Joe Christensen covered Major League Baseball for 15 years, including three seasons at the Baltimore Sun and eight at the Star Tribune, before switching to the college football beat. He’s a Faribault, Minn., native who graduated from the University of Minnesota in 1996. He covered Jim Wacker’s Gophers for the Minnesota Daily and also wrote about USC, UCLA and the Rose Bowl for the Riverside Press-Enterprise before getting this chance to cover football again.
Email Joe to talk about the Gophers.
I wrote in today's Star Tribune about the Gophers' phone-book receiving corps, a position that's getting contributions from many players. Three receivers have caught passes in all five games, and two more have receptions in four games, so the ball is being spread around in every game, especially when you consider that tight ends John Rabe and Drew Goodger have nine and seven catches, respectively, as well.
Even more remarkable: Freshmen Jamel Harbison and Andre McDonald and senior Brandon Green, a trio expected to have a big impact this year, have one catch (by McDonald in the opener) between them.
A.J. Barker is the top receiver by far, with 19 catches, 357 yards and four touchdowns, more than double in every category than any of his teammates. That's mostly due to how he's covered, or not covered, by opposing defenses, quarterback Max Shortell said.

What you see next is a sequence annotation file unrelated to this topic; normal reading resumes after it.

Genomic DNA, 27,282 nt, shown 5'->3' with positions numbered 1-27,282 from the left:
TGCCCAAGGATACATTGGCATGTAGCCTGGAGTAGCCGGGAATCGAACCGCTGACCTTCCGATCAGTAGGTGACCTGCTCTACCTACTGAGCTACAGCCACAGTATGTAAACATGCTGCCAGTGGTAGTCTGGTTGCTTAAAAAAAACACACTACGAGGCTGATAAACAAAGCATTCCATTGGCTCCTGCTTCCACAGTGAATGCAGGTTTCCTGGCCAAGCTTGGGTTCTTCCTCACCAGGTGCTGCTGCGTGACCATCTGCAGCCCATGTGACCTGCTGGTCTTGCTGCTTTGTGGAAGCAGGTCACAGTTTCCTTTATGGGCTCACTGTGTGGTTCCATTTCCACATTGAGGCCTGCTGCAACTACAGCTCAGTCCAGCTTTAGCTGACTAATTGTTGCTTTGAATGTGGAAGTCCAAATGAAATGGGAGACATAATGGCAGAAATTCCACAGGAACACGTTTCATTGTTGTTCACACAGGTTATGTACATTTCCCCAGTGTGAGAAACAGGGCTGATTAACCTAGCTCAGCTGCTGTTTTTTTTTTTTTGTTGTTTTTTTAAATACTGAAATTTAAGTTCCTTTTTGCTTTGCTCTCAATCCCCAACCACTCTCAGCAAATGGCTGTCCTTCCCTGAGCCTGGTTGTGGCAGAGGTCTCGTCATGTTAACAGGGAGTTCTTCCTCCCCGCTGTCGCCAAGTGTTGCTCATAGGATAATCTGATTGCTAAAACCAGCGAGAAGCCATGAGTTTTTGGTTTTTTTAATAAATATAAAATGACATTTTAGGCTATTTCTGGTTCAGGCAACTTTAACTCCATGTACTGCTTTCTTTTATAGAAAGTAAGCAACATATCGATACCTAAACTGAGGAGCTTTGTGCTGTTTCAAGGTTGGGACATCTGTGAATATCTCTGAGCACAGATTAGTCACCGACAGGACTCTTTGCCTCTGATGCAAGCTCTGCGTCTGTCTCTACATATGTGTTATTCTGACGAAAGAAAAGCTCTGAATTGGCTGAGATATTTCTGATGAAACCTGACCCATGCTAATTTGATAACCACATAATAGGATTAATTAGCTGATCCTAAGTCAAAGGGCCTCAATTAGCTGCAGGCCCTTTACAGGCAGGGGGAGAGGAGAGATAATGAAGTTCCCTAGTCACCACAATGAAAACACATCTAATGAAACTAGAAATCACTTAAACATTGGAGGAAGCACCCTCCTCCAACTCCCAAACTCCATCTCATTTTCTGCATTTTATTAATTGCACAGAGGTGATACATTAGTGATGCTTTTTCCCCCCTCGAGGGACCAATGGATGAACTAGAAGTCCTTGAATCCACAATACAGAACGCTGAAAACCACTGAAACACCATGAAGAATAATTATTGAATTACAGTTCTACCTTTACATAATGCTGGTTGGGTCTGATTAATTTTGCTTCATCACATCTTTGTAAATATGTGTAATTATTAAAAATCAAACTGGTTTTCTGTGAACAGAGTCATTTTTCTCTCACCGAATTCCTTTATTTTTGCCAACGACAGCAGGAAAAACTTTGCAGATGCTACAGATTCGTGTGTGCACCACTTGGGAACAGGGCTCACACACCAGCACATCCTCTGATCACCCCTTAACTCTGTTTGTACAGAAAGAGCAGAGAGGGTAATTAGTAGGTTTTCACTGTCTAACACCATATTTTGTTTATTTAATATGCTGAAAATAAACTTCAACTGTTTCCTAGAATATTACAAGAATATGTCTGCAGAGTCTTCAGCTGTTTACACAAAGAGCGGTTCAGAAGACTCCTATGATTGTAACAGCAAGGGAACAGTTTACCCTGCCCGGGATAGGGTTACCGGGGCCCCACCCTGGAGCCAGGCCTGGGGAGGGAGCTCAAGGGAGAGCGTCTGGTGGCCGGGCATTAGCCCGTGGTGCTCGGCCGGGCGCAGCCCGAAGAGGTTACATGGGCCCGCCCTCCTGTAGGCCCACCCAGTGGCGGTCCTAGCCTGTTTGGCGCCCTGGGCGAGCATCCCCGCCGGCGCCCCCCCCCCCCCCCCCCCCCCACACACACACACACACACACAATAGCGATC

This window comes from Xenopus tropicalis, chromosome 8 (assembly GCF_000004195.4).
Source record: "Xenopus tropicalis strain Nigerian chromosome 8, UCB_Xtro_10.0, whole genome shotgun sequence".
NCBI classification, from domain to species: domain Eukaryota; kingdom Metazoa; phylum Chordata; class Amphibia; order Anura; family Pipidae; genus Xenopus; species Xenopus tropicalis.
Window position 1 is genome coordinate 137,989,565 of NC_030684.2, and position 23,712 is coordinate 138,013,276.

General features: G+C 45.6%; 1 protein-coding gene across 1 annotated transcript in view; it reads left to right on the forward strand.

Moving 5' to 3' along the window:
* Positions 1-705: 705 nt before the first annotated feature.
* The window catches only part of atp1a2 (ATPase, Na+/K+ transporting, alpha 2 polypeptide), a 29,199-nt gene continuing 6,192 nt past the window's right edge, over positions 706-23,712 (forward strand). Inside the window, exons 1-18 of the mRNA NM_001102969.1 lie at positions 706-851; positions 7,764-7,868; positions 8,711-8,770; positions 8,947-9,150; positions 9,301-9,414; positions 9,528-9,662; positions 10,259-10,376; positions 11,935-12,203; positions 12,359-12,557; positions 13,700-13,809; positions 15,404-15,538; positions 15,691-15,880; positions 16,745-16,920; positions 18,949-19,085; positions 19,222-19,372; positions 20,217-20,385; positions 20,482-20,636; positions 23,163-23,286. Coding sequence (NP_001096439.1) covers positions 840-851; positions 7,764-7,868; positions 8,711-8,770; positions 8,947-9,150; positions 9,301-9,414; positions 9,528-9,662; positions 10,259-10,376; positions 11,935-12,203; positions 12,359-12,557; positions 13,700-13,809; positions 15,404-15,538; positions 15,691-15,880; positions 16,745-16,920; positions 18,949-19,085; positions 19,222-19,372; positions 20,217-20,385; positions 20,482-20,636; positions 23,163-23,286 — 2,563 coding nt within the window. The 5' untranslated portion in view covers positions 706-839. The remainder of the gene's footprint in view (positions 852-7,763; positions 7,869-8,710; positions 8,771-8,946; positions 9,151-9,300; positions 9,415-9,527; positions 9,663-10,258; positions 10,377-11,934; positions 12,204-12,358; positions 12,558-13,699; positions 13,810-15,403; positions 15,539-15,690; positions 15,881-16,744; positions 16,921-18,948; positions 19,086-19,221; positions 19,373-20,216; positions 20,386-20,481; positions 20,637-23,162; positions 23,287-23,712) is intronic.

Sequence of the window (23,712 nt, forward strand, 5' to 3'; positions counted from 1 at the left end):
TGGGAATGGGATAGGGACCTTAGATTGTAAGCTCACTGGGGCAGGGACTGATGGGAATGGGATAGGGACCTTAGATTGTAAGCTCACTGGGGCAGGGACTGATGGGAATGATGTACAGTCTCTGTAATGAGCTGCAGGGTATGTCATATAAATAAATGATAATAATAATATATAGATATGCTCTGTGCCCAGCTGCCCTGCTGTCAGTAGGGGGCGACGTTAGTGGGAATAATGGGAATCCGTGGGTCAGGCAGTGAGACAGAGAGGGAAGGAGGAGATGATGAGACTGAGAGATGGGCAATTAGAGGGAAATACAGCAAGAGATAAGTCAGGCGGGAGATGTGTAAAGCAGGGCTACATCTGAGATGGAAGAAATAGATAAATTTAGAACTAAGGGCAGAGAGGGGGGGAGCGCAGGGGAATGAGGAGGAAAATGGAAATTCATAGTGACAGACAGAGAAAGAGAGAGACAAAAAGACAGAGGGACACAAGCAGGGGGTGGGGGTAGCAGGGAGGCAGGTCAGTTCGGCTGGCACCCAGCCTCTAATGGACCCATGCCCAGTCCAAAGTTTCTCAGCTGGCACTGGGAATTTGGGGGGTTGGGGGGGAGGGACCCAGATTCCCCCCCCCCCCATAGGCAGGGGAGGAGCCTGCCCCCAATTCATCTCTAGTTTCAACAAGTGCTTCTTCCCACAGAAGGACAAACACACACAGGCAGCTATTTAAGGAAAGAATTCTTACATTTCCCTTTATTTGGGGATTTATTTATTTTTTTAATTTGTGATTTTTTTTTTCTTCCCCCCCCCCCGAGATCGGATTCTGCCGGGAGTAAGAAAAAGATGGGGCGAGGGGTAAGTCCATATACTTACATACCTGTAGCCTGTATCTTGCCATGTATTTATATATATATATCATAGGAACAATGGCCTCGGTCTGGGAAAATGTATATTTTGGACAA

"It's a combination of everything. I'm not trying to throw to my favorite receiver or something, that's not the case," Shortell said. "I'm throwing based on what the coverage gives me."
The Gophers have made the most of their passing game. Consider this: Only four Big Ten teams average fewer than 16 completions per game; the Gophers, at 15.4 catches, are one of them, yet they rank fifth in the conference in passing yardage, at 217.2 yards per game. The other three low-completion teams? They rank 10th (Wisconsin), 11th (Michigan) and 12th (Ohio State) in passing yards.
I talked to Marcus Jones as part of the story, because he seems like a player whose catches are only going to increase as the season goes on. He's made only five catches this year, but that's understandable, considering he tore a knee ligament last season and had major surgery.
The knee is giving him little trouble this year, Jones said, and I suspect his role in the offense will grow as the season wears on. One other thing that will grow: the amount of caution he uses as the weather grows colder.
"As of right now, I don't feel anything, but as things get cold, you get tighter some times," the 19-year-old receiver said. "I feel like you've got to do a little more to warm it up, make sure you're ready. That's something I'm going to do every day -- take 10 extra minutes to warm it up every time I go out, just to be sure."
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